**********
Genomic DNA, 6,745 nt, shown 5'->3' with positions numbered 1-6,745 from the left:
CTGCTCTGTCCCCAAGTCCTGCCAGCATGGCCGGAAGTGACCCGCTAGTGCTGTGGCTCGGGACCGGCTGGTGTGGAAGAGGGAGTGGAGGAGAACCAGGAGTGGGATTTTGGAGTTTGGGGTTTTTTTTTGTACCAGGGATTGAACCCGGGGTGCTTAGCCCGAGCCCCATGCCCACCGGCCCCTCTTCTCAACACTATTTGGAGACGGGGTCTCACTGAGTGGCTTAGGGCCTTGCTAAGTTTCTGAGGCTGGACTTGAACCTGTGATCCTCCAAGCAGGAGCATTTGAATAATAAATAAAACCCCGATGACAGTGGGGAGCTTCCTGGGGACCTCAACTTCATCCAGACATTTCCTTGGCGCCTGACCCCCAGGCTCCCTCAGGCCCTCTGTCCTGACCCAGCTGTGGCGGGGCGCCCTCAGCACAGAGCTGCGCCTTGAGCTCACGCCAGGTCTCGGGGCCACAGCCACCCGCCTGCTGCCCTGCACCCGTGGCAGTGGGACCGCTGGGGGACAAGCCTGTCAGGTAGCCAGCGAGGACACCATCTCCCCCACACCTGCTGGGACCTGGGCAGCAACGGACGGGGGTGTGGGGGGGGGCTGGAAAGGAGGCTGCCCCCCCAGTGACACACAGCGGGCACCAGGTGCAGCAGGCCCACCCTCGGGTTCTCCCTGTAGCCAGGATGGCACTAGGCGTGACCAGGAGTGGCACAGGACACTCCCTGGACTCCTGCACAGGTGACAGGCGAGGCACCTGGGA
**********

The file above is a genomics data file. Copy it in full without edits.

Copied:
Genomic DNA, 6,745 nt, shown 5'->3' with positions numbered 1-6,745 from the left:
CTGCTCTGTCCCCAAGTCCTGCCAGCATGGCCGGAAGTGACCCGCTAGTGCTGTGGCTCGGGACCGGCTGGTGTGGAAGAGGGAGTGGAGGAGAACCAGGAGTGGGATTTTGGAGTTTGGGGTTTTTTTTTGTACCAGGGATTGAACCCGGGGTGCTTAGCCCGAGCCCCATGCCCACCGGCCCCTCTTCTCAACACTATTTGGAGACGGGGTCTCACTGAGTGGCTTAGGGCCTTGCTAAGTTTCTGAGGCTGGACTTGAACCTGTGATCCTCCAAGCAGGAGCATTTGAATAATAAATAAAACCCCGATGACAGTGGGGAGCTTCCTGGGGACCTCAACTTCATCCAGACATTTCCTTGGCGCCTGACCCCCAGGCTCCCTCAGGCCCTCTGTCCTGACCCAGCTGTGGCGGGGCGCCCTCAGCACAGAGCTGCGCCTTGAGCTCACGCCAGGTCTCGGGGCCACAGCCACCCGCCTGCTGCCCTGCACCCGTGGCAGTGGGACCGCTGGGGGACAAGCCTGTCAGGTAGCCAGCGAGGACACCATCTCCCCCACACCTGCTGGGACCTGGGCAGCAACGGACGGGGGTGTGGGGGGGGGCTGGAAAGGAGGCTGCCCCCCCAGTGACACACAGCGGGCACCAGGTGCAGCAGGCCCACCCTCGGGTTCTCCCTGTAGCCAGGATGGCACTAGGCGTGACCAGGAGTGGCACAGGACACTCCCTGGACTCCTGCACAGGTGACAGGCGAGGCACCTGGGA